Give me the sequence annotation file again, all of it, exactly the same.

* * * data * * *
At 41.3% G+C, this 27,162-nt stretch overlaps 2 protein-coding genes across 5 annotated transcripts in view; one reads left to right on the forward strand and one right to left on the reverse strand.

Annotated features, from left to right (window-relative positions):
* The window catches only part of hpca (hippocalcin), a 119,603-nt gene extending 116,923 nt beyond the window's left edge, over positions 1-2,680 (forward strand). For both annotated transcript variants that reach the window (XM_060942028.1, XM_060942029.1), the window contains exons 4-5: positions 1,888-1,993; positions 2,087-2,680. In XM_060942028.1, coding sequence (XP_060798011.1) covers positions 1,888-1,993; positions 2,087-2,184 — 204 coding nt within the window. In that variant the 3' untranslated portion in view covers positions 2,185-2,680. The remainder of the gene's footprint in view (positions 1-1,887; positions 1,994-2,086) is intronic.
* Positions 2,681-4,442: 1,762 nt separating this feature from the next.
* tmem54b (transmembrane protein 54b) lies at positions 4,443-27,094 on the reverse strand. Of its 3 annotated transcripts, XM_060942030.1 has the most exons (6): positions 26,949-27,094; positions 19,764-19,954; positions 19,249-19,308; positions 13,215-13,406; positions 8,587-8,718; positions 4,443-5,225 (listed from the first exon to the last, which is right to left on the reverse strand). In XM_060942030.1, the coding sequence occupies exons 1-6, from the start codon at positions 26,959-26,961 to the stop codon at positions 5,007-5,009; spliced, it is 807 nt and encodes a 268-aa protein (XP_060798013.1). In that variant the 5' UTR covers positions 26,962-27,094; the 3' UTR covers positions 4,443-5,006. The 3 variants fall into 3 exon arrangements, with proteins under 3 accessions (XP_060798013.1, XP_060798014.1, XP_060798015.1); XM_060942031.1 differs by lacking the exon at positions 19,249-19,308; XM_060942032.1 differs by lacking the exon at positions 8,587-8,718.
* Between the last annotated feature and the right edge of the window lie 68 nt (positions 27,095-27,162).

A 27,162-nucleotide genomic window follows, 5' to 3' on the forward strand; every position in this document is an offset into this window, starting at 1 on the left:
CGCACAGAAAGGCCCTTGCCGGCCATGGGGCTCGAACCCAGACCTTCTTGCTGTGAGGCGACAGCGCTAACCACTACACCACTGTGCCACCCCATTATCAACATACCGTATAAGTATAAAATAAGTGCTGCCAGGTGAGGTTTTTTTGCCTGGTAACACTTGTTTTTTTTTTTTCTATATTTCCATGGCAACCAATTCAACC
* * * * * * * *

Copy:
At 41.3% G+C, this 27,162-nt stretch overlaps 2 protein-coding genes across 5 annotated transcripts in view; one reads left to right on the forward strand and one right to left on the reverse strand.

Annotated features, from left to right (window-relative positions):
* The window catches only part of hpca (hippocalcin), a 119,603-nt gene extending 116,923 nt beyond the window's left edge, over positions 1-2,680 (forward strand). For both annotated transcript variants that reach the window (XM_060942028.1, XM_060942029.1), the window contains exons 4-5: positions 1,888-1,993; positions 2,087-2,680. In XM_060942028.1, coding sequence (XP_060798011.1) covers positions 1,888-1,993; positions 2,087-2,184 — 204 coding nt within the window. In that variant the 3' untranslated portion in view covers positions 2,185-2,680. The remainder of the gene's footprint in view (positions 1-1,887; positions 1,994-2,086) is intronic.
* Positions 2,681-4,442: 1,762 nt separating this feature from the next.
* tmem54b (transmembrane protein 54b) lies at positions 4,443-27,094 on the reverse strand. Of its 3 annotated transcripts, XM_060942030.1 has the most exons (6): positions 26,949-27,094; positions 19,764-19,954; positions 19,249-19,308; positions 13,215-13,406; positions 8,587-8,718; positions 4,443-5,225 (listed from the first exon to the last, which is right to left on the reverse strand). In XM_060942030.1, the coding sequence occupies exons 1-6, from the start codon at positions 26,959-26,961 to the stop codon at positions 5,007-5,009; spliced, it is 807 nt and encodes a 268-aa protein (XP_060798013.1). In that variant the 5' UTR covers positions 26,962-27,094; the 3' UTR covers positions 4,443-5,006. The 3 variants fall into 3 exon arrangements, with proteins under 3 accessions (XP_060798013.1, XP_060798014.1, XP_060798015.1); XM_060942031.1 differs by lacking the exon at positions 19,249-19,308; XM_060942032.1 differs by lacking the exon at positions 8,587-8,718.
* Between the last annotated feature and the right edge of the window lie 68 nt (positions 27,095-27,162).

A 27,162-nucleotide genomic window follows, 5' to 3' on the forward strand; every position in this document is an offset into this window, starting at 1 on the left:
CGCACAGAAAGGCCCTTGCCGGCCATGGGGCTCGAACCCAGACCTTCTTGCTGTGAGGCGACAGCGCTAACCACTACACCACTGTGCCACCCCATTATCAACATACCGTATAAGTATAAAATAAGTGCTGCCAGGTGAGGTTTTTTTGCCTGGTAACACTTGTTTTTTTTTTTTCTATATTTCCATGGCAACCAATTCAACC